A Tall Warehouse Order For a National Retailer


 

A Tall Warehouse Order For a National Retailer  

Whitesell is building the state's loftiest distribution center

By Evelyn Lee  (article appeared in April 30, 2007 issue of NJBIZ.)

 

A South Jersey developer is constructing what it says will be New Jersey's tallest distribution center. It will allow for denser storage of goods within a smaller footprint along with other benefits, the company says.

"There's twice as many goods that can be kept because the volume is twice as big as a normal building," says Richard Cureton, president of Whitesell Co., a Delran based developer that owns the Haines Center, a 900-acre industrial park on Route 130 in Florence and Burlington townships where the warehouse is being built.

At 80 feet tall, the 721,000-square-foot build-to-suit warehouse will be twice the height of most Garden State warehouses, according to Cureton. He says the warehouse will have a product storage height of 68 feet significantly more than the 30 to 36 feet found at conventional distribution sites and a 700-foot width compared with the 400 to 600-foot width of standard warehouses.

The building's overall volume comes to nearly 53 million cubic feet, double the amount available in a warehouse with the same square footage but half the height, Whitesell says.

While Cureton declined to estimate the overall cost of the project, real estate experts placed it between $70 million and $75 million, given the local land value of about $18 a buildable square foot. The warehouse could be the forerunner of other tall distribution centers, says George Molloy, senior managing director at commercial real estate brokerage Studley in Iselin. "If it's successful, you know their competitors will look upon that facility [as an example]," Molloy says. "Over the next five to 10 years, I think you'll see a lot more buildings of that height. You're going to have to build up, because land is so expensive."

But Geoff Sisko, vice president of Gross & Associates, a logistics-consulting firm in Woodbridge, doubts that the project will trigger a wave of similar facilities because of the cost of constructing and operating such a facility and its lack of adaptability to other uses. "Most people don't need that dense a storage with that fast a throughput," Sisko says, referring to the amount of goods that can be moved in out and out of the warehouse in a given period.

 Many local zoning regulations will limit the number of tall distribution centers, Sisko adds. "Most zoning codes are because of visual things," he says. "In most communities, it's very difficult to get a 70- or 80 foot building built because of its visual impact."

Whitesell is constructing the facility, its first high-rise warehouse, at the request of its client, a national home goods retailer that the developer has declined to identify. Industry sources say it will be Union-based Bed, Bath & Beyond Inc.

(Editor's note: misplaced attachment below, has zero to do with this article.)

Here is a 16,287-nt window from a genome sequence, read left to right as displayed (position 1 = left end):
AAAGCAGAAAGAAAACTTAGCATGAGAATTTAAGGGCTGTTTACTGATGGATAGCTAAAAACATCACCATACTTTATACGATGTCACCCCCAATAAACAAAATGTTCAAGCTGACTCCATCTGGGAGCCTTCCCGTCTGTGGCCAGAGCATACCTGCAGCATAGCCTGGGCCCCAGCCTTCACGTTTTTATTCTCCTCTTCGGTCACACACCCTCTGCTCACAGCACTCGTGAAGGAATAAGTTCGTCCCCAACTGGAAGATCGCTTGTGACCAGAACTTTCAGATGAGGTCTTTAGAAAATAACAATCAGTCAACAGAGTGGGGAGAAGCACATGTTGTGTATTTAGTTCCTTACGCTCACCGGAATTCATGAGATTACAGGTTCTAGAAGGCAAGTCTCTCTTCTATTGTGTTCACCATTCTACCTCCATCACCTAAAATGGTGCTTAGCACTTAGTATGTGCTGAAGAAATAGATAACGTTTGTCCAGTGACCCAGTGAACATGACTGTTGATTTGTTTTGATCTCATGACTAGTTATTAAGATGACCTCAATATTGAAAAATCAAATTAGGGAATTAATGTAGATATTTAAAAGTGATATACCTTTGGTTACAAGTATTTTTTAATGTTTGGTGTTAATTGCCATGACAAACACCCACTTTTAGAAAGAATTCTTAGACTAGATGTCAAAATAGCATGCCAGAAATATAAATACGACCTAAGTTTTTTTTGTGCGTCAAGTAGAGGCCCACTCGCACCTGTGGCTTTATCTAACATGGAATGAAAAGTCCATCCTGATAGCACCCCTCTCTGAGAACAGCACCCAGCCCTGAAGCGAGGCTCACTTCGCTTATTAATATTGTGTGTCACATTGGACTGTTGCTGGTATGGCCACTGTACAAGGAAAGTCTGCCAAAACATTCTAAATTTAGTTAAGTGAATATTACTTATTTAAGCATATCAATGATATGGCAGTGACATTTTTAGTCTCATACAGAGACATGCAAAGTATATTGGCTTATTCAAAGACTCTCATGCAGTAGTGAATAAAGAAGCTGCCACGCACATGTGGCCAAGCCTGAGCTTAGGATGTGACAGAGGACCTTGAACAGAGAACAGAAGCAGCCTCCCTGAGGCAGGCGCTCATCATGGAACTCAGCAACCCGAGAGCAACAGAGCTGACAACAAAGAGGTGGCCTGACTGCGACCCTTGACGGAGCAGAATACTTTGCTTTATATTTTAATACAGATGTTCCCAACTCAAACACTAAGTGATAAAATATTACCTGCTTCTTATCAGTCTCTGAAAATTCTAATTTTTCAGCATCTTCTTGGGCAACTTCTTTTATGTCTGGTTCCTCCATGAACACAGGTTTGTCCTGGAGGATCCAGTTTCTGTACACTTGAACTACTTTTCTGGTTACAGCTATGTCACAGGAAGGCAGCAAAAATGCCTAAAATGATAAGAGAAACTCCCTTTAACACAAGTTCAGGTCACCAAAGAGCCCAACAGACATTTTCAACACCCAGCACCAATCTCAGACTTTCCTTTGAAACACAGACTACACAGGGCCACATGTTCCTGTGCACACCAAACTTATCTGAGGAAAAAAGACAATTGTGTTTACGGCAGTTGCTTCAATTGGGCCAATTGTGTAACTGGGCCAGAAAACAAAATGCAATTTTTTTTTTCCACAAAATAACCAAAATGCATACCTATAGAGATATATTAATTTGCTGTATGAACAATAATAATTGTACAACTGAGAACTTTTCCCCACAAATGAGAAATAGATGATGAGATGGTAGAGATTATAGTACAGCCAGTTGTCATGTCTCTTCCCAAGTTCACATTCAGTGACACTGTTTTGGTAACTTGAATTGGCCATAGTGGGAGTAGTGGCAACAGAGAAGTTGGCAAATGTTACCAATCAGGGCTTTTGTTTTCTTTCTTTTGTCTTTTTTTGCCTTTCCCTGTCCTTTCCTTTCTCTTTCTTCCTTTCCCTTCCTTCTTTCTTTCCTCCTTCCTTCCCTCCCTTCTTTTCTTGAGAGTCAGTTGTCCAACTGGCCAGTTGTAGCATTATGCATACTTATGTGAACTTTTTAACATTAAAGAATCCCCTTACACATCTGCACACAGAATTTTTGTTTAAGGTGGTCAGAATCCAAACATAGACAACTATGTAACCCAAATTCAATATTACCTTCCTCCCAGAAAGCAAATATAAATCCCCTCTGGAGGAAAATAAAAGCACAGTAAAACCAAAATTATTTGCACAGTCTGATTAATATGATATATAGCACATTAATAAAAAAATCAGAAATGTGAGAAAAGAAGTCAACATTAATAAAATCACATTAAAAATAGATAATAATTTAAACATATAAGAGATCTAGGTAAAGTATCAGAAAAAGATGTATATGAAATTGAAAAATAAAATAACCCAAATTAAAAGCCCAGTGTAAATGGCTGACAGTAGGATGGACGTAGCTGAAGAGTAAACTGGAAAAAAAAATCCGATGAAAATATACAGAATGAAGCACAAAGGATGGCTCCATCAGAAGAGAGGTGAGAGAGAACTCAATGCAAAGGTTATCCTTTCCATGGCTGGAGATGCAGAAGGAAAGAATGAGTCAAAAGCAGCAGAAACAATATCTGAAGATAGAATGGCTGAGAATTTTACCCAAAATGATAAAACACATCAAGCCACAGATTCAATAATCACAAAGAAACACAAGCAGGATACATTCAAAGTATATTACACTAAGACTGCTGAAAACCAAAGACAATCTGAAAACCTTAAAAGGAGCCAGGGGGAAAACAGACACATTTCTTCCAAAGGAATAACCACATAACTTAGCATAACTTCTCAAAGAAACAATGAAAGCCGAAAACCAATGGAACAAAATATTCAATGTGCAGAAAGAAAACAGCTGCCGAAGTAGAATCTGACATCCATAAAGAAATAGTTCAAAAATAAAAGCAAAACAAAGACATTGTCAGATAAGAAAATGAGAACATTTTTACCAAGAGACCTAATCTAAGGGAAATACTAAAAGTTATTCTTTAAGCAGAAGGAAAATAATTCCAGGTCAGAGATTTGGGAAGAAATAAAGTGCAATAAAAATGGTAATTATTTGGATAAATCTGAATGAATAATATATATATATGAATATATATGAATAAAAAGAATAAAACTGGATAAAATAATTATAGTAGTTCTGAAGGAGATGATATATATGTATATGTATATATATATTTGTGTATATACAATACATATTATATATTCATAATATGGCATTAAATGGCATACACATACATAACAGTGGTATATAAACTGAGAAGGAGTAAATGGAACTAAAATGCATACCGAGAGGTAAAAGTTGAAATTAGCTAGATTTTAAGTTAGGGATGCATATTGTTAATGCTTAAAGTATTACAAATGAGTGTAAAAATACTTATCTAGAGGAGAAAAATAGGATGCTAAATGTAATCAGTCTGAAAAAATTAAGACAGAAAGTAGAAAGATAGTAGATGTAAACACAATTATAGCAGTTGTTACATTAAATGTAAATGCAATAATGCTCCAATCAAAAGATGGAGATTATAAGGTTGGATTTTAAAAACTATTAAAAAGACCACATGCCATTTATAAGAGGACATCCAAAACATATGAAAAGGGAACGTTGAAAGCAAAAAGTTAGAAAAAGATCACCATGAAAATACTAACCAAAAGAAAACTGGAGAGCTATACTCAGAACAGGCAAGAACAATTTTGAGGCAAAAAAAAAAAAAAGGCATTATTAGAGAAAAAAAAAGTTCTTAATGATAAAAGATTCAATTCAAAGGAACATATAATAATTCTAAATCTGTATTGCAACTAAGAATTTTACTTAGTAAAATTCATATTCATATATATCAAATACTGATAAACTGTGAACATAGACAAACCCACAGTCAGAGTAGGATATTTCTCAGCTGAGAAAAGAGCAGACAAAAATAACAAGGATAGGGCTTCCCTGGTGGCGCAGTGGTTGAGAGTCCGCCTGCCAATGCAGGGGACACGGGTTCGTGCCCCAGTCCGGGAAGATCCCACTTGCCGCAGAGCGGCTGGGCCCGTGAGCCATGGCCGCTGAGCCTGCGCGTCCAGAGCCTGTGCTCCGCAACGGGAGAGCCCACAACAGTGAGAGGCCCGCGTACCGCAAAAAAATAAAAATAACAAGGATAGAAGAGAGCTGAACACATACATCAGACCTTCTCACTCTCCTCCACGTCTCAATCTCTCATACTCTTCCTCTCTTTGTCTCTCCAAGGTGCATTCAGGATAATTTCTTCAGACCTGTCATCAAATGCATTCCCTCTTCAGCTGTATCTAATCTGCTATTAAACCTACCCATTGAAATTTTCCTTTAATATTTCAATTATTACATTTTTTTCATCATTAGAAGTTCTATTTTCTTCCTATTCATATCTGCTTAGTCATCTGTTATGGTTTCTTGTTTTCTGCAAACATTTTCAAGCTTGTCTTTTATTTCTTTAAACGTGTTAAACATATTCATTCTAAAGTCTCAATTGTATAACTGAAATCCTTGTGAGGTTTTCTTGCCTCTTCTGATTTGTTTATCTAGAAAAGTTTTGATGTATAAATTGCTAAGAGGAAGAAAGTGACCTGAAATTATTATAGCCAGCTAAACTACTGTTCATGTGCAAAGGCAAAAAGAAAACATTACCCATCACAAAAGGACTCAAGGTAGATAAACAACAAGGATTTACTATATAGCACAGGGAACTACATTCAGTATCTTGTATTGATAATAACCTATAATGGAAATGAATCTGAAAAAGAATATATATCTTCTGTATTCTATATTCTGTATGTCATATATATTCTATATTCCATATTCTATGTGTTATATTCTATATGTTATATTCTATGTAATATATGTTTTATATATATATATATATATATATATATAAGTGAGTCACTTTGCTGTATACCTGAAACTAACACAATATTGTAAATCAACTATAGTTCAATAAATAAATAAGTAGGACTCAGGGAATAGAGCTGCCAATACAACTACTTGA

"[The client} needs that much space in order to satisfy the 50 or so stores they're intending to serve in the mid-Atlantic area," says Cureton says. He expects construction, which began last fall, to be completed next January.

 Less floor space enables Whitesell to build the warehouse on 66 acres, rather than the 100 acres that a conventional distribution center with the same storage capacity would require. The company says this will reduce the overall cost of land that will be figured into the rental rate. The company did not disclose rents for the warehouse, but said rent for the typical industrial building in the area ranges between $5.50 to $6 a square foot. 

Cureton says the height of the building will allow the tenant to cut additional costs. "There's about half the floor space, so your horizontal activity is cut in half," he says. "If you're driving only the half the distance with your forklifts, then you only need half the people."

Meanwhile, automated cranes that run along floor and ceiling rails will handle the job of stocking and removing items from the warehouse racks. Cureton says a computer system will control where everything is being placed.

But automating warehouse operations, while reducing employee costs, comes at a price. "The equipment to operate a facility like this is more sophisticated, so you have some additional costs to deal with," says Cureton.

Moreover, while the warehouse will be built with the same materials used in standard storage facilities, "the structure has to be much more robust than a traditional [building}," he says.

For example, the warehouse must be able to withstand higher winds than a building lower to the ground, and the floor must be "superflat" and extra-strong to accommodate the increased weight of goods.

The fire protection system will also cost more since supplemental in-rack sprinklers are required by code when a building exceeds 45 feet in height.

"On a cost-per-square-foot basis, it's much more expensive than a traditional building to construct," Cureton says. But he calls cost-per-volume a more accurate measure because the warehouse's storage capacity is measured in cubic feet rather than square feet. "On a cost-per-volume space, it's about the same," he says. •

E-mail to elee@njbiz.com

Reprinted with permission from the April 30, 2007 issue of NJBIZ. www.njbiz.com. Copyright 2007, NJBIZ all rights reserved.

For more information about reprints from NJBIZ, contact Wright's Reprints at 877-652-5295 

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